IIABL Director of Education, Mike Edwards, CPCU, AAI is your source for technical questions. Contact Mike at email@example.com or 770.402.1011
Commercial Property: YBPP and the 100-ft. Rule
Q. I have been doing some training with our new commercial lines CSR, and would like your thoughts on a
couple of questions that have come up. (1) Under commercial property coverage, are business contents covered only while inside covered buildings? (2) What is the intent of the provision that relates to contents “within 100 feet of the building or structure or within 100 feet of the premises described in the Declarations, whichever distance is greater”? What is meant by “...whichever distance is greater”? Both measurements are 100 feet. When was this added to the commercial property policy? I don’t recall this.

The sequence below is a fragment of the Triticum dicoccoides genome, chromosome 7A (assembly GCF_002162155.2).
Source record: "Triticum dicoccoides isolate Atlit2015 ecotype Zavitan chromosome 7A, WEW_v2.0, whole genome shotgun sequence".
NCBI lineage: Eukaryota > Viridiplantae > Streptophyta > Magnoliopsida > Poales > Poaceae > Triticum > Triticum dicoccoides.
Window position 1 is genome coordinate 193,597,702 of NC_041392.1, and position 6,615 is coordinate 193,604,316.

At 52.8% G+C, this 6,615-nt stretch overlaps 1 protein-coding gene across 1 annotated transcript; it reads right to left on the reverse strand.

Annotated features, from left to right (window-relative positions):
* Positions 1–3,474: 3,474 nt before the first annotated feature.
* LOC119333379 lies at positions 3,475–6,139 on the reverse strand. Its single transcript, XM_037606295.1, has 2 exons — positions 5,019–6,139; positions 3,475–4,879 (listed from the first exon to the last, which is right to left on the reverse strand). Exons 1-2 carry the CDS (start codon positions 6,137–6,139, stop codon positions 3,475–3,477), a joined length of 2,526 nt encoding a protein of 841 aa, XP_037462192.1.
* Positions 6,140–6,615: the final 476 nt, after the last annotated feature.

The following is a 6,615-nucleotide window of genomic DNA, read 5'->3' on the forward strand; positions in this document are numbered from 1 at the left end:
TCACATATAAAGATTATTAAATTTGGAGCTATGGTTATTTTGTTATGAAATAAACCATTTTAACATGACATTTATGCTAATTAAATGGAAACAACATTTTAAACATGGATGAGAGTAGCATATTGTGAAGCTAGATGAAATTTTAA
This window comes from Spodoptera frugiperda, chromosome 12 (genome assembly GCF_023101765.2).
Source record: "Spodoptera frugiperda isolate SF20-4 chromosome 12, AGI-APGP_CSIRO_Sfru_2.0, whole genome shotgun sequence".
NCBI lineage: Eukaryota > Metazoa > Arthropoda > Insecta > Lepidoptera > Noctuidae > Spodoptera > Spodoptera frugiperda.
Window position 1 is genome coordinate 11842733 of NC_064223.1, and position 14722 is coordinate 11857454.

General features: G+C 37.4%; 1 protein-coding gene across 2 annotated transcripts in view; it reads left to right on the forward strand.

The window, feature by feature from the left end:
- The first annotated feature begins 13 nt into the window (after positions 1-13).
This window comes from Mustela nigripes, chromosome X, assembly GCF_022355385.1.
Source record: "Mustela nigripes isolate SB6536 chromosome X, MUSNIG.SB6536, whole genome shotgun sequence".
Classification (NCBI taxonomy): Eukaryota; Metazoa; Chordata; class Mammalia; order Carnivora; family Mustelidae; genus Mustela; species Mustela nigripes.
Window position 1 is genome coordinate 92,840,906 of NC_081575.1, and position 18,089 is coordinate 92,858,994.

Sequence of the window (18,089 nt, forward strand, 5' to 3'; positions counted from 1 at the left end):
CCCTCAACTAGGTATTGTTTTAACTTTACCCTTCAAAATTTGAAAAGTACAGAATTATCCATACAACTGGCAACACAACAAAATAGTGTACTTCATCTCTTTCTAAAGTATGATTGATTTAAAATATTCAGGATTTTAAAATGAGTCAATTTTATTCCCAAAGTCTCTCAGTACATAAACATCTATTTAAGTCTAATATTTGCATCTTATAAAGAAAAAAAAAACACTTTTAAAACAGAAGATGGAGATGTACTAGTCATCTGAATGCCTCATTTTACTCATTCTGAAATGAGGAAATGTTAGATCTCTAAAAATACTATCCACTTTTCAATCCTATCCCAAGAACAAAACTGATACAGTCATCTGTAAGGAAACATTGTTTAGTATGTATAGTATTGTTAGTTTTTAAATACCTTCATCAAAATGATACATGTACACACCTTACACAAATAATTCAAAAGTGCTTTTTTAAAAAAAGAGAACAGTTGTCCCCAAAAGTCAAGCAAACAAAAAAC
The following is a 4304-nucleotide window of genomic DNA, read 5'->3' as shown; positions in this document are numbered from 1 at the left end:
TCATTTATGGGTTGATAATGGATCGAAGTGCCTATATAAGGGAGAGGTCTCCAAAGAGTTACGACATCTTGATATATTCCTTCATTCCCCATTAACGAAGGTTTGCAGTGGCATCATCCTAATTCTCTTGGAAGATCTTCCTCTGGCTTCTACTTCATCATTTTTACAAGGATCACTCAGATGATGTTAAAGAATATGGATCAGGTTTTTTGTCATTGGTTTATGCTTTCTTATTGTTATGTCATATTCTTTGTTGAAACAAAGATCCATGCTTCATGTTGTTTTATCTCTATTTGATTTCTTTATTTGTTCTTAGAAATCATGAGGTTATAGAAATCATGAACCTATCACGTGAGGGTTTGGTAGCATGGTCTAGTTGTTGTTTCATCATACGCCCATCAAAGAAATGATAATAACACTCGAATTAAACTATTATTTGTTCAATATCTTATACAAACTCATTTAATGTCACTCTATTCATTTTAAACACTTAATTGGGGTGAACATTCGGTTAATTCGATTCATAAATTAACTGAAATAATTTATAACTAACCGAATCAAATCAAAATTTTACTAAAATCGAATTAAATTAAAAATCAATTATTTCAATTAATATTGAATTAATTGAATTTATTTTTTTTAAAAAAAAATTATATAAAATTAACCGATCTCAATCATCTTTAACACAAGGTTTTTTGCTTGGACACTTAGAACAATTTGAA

A. The new language you refer to was included in the 2012 ISO Commercial Property filing.
Two of the changes this filing made to the prior 2007 edition address the issues you raised. Not all insurers adopt ISO filings, and those that do are free to implement the new forms and endorsements anytime they so choose. So it could be that none of your markets use the 2012 ISO commercial property forms.
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Here is the pertinent excerpt from the provision related to business personal property (“Your Business Personal Property” – YBPP), with the 2012 changes underlined. Excerpts and comments are based on coverage forms from ISO (Insurance Services Office). Proprietary forms may be different. Assume that Smithco, Inc. is the Named Insured. ISSUE #1: Business Personal Property on Premises